Typecasting in C Programming

 

Typecasting

Suppose we need to add two numbers where one is an integer value (whole number) and other one is a decimal number. Then the result will be a decimal number. But imagine in a program we have declared datatype of result as integer, but actually it has to store floating number. In such case we override the datatype of the result variable by typecasting it to float from its original integer value.

Consider the below program without any typecasting. Here numbers get added even though they are having different datatypes. But when we compile below program, it shows a warning message saying that there would be a loss of data. When we check the result, even though it shows correct result (when %d is used – datatype of intResult), but fails to show decimal values. In second case, when we try to display the data as float, even though result is float, intResult fails to show the correct result. Instead, it shows answer as zero – loss of data. Hence just using different datatype notations while printing the result, will not give correct result. It does not automatically converts its datatype rather there is a loss of data.

//Program without typecasting
#include 

void main(){
	int intNum1 = 10, intResult =0;
	float flNum2 = 22.45;

	intResult = intNum1 + flNum2;

	printf("Result = %d\n", intResult); // no typecasting of result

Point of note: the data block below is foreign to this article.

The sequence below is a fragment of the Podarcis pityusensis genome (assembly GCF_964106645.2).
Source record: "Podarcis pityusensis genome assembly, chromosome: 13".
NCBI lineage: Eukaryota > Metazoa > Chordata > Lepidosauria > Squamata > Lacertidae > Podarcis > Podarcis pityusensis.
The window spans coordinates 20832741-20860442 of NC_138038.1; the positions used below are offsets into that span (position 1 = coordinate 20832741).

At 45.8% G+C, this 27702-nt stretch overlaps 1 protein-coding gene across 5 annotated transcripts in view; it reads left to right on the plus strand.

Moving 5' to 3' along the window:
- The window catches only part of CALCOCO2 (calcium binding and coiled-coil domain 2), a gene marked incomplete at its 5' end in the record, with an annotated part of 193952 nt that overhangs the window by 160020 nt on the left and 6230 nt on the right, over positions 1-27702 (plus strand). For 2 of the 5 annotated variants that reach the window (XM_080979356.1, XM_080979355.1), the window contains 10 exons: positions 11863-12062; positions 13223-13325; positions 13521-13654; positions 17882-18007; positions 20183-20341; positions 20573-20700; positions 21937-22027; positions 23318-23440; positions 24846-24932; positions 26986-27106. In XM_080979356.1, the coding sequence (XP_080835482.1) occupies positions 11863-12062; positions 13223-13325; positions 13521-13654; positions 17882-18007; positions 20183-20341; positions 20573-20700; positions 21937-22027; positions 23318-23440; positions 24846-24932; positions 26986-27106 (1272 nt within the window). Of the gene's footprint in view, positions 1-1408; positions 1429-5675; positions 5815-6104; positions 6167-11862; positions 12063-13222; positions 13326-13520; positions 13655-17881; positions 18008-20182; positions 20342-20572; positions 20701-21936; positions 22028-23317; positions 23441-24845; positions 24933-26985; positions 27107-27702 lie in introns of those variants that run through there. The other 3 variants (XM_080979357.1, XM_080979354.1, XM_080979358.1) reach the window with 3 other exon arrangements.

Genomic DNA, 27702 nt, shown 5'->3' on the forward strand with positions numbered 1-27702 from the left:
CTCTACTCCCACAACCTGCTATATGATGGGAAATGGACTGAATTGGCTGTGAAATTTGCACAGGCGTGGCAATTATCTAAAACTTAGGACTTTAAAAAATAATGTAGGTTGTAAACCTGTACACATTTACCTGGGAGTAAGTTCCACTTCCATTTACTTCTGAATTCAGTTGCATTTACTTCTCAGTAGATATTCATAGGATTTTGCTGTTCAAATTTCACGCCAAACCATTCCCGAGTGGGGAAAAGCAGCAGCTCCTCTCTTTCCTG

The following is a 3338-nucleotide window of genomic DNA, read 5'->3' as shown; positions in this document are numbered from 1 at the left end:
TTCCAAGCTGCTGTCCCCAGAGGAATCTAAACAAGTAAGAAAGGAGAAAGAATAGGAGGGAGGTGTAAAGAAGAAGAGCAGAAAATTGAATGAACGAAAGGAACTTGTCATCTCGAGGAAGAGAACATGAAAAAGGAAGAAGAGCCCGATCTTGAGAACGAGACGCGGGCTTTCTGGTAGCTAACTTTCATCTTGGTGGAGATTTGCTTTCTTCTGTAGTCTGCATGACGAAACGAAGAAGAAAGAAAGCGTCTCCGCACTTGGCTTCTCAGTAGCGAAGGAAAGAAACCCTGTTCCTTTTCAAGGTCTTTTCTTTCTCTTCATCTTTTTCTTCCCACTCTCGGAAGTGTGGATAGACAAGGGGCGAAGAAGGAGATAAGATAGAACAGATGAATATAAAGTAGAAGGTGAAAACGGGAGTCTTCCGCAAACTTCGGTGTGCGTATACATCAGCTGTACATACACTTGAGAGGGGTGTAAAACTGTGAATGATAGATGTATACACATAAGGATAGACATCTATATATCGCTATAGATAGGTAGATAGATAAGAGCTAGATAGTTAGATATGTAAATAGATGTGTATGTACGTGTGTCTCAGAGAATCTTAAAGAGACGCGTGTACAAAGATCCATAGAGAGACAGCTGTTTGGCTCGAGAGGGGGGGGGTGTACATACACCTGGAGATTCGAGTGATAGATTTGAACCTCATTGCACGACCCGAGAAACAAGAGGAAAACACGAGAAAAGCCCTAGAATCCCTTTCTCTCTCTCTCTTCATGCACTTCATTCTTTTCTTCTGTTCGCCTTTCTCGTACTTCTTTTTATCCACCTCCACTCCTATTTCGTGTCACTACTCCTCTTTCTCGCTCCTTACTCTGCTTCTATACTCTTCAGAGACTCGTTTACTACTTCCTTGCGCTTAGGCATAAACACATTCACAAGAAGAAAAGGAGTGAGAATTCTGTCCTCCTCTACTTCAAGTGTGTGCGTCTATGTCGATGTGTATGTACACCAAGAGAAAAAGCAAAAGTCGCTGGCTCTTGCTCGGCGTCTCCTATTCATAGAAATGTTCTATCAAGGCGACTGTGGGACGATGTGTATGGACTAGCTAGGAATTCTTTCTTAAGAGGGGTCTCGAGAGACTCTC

printf("Result = %f\n", intResult); // datatype is considered as float here, but not type casted
}

 

In order to overcome above issue, we need to explicitly change the datatype of the variables to get the correct result. Changing the datatype of the variable is valid only for that expression. Once that expression is executed, that variable still will have the original declared datatype. In above example, intResult needs to be type casted to float.

//Program without typecasting
#include 

void main(){
	int intNum1 = 10;
	float flNum2 = 22.45, flResult=0;

 	flResult =intNum1 + flNum2; // autoamatically type casts the result value now

 	printf("Result = %f\n", flResult); 
}

 

Figure 1: No warning message

In the above case, the datatype of intNum1 is implicilty type casted into float and then both the numbers are added to get floating result. If we need to typecast them to explicitly to float or some other datatype, then we need to explicitly put the datatype that we want before the variable name.

//Program without typecasting
#include 

void main(){
	int intNum1 = 10;
	float flNum2 = 22.45, flResult=0;

 flResult =(float)intNum1 + flNum2; // explicitly typecast intNum1 to float

 printf("Result = %f\n", flResult); 
}

Here also result will be same and no warning message too.

We can type cast the variables from lower size value to higher size value. This is called integer promotion. The order of size of the datatype is like below :

Consider another example where we add one number to another character. Here character is of 1 byte and is implicitly converted to integer. That means alphabet is converted to get its ASCII value and is added with the number.

//Program without typecasting
#include 

void main(){
	int intNum = 10, intResult;
	char chrAlpha = 'A';
                                                 
	intResult = intNum + chrAlpha; // implicilty converts chrAlpha into integer

	printf("Ascii Value of 'A' is : %d\n", chrAlpha);
	printf("Result = %d\n", intResult); 
}

 


Next > < Prev
Scroll to Top